We are approaching the end of another year, where university-business collaboration has once again been a prominent part of the policy landscape.

From Dame Ann Dowling’s review, and the Government’s own Productivity Plan, to the recent Higher Education Green Paper and the Comprehensive Spending Review, the relation between industry and academia has been important at each turn.

At a local level, there is much to be proud about the ways in which individual universities collaborate with business both large and small, and the measures of collaboration both in terms of quality and quantity suggest the UK continues to move forward, and is in many respects a world leader. Whenever we critique university –business collaboration in a UK context, we should remind ourselves that much of the world looks to us an exemplar.

However looking to the future, there remain a number of specific challenges worth considering. The first relates to the absorptive capacity of small firms in particular to develop meaningful relationship with universities. More can be done to cluster small business together to achieve useful partnerships for both the businesses themselves and also the partner university. Universities such as Coventry and Hertfordshire have developed great schemes to partner with small business in particular, and more can be done to advance this.

The role of regions is of course a significant focus for the current government. The Northern Powerhouse has been joined by a Midlands Engine, but in practice what does this really mean? Local Enterprise Partnerships (LEPs) play an increasingly important role to drive strategy in local regions, and the quality of input from universities to engage with the business mix in their regions is vital. The European dimension too is important, and will continue to be so, with European Social Funds and others being channelled through local infrastructure.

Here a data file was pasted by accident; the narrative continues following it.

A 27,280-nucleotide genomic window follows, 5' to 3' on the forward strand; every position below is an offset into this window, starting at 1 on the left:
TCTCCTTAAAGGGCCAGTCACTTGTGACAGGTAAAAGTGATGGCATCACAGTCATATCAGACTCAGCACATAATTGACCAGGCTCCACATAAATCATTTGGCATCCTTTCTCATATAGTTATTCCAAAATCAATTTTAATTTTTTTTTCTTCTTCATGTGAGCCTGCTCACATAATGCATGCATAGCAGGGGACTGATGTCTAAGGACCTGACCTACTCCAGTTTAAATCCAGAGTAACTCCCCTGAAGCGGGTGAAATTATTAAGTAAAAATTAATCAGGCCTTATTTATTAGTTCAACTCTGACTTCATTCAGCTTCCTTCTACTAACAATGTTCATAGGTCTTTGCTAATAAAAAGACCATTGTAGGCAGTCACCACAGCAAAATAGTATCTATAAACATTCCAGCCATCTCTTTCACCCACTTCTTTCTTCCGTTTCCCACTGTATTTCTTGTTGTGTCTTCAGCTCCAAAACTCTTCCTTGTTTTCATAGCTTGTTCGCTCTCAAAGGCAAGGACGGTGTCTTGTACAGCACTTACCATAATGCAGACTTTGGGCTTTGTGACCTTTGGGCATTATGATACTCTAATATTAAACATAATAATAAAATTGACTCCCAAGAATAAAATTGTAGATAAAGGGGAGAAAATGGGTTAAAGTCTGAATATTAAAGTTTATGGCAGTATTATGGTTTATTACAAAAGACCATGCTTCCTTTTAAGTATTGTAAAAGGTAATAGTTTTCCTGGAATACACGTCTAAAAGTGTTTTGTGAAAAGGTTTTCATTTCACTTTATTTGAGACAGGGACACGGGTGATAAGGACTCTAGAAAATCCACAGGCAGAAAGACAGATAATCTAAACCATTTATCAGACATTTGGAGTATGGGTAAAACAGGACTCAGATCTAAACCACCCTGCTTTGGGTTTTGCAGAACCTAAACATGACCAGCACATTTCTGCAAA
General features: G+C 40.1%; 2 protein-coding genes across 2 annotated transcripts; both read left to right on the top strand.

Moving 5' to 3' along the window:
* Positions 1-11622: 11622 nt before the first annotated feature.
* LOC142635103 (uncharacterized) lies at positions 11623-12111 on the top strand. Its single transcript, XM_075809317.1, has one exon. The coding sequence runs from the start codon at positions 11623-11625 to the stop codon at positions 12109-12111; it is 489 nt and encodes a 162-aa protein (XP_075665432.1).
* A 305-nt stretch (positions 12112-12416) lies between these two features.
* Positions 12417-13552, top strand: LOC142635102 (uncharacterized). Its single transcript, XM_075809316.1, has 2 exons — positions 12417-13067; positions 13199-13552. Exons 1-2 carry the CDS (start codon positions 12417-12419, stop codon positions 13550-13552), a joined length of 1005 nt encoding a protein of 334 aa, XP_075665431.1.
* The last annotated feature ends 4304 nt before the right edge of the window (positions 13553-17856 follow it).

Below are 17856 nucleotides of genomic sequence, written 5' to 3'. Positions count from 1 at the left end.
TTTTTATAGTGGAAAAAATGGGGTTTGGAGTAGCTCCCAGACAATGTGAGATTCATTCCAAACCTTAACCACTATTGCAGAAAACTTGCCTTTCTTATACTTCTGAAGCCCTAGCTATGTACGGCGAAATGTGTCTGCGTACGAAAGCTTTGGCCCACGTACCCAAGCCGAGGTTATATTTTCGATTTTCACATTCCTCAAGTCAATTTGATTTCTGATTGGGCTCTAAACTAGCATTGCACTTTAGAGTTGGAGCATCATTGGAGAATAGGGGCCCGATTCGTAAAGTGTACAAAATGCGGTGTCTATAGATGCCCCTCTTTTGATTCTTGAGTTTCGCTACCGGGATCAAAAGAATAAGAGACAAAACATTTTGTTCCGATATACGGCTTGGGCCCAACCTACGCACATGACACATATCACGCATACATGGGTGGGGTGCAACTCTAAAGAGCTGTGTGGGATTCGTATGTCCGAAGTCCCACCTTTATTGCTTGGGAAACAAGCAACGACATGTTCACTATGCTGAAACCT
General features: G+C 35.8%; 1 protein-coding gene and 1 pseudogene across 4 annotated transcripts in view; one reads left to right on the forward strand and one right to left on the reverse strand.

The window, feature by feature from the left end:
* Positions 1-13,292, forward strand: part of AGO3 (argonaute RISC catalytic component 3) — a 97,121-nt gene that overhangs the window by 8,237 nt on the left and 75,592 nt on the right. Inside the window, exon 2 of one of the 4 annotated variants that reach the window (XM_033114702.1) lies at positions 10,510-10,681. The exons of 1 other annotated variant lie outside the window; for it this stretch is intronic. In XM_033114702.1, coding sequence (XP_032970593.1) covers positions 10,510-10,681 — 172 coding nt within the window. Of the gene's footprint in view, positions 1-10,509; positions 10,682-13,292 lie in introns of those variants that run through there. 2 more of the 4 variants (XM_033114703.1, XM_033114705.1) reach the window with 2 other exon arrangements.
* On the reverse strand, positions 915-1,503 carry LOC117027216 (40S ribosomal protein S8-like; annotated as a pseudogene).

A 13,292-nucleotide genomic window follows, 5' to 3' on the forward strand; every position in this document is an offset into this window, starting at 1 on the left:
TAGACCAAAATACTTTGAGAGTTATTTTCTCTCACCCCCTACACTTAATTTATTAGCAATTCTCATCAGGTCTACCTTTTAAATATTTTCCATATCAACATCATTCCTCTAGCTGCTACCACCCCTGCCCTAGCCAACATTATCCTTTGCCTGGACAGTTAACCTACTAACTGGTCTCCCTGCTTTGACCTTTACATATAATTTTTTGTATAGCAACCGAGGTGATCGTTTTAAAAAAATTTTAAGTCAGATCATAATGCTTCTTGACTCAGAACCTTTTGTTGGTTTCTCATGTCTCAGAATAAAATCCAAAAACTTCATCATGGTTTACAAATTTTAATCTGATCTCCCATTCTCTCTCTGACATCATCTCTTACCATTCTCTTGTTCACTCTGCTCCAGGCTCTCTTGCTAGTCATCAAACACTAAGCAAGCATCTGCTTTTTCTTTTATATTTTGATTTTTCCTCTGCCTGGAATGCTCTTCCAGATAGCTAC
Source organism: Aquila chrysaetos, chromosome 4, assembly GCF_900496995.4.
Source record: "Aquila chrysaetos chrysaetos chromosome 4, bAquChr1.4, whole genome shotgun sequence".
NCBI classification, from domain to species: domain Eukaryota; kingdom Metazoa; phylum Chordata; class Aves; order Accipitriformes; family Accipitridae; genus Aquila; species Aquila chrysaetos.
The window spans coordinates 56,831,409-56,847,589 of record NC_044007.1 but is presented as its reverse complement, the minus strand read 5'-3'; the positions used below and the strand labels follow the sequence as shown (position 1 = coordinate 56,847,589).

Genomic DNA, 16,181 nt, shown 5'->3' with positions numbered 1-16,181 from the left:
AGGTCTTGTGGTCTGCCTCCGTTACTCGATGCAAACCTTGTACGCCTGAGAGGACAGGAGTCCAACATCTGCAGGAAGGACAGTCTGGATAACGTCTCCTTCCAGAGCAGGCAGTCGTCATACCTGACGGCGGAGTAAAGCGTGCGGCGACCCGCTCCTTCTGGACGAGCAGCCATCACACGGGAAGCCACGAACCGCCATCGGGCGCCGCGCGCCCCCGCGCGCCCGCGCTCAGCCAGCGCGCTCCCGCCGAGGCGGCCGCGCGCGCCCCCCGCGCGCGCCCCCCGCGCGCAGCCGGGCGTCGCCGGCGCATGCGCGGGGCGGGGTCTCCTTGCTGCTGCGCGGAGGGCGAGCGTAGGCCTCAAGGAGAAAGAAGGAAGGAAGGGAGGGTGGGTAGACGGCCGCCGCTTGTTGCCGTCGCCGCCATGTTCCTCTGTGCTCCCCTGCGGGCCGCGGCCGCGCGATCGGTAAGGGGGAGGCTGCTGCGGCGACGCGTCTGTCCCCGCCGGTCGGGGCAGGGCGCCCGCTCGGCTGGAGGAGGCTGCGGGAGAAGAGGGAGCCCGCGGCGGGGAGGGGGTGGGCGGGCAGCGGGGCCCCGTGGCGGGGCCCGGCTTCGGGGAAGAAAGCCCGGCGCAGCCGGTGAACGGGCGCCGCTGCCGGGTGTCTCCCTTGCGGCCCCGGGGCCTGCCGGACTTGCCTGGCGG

The final area of ongoing attention should be paid to skills and employability. Arguably the most importance interface between universities and business, is the transition of talent out of higher education and into the workforce. The dialogue between industry and academia in this regard is very developed, and if you look across the UK you will find scores of examples of industry panels informing the curriculum, guest lectures from business and opportunities for work experience to gain relevant experience for students. This agenda will continue to gain prominence, and both parts of the equation need to continually strive for better ways to connect.

The proposals for a Teaching Excellence Framework (TEF) says that it wants to be useful to employers, we wait to see whether the metrics or factors which it takes into account will achieve this. Business are clear that measures such as student satisfaction, how much graduates earn or how many hours a student has been taught are not measures of how well a student has been taught, how well they have been engaged in learning and crucially whether they will be an asset to the workforce. If the TEF has any chance of being useful to employers, it will need to understand that there is huge diversity amongst what employers want, and that simple measures usually offer simple stories – the devil is in the detail.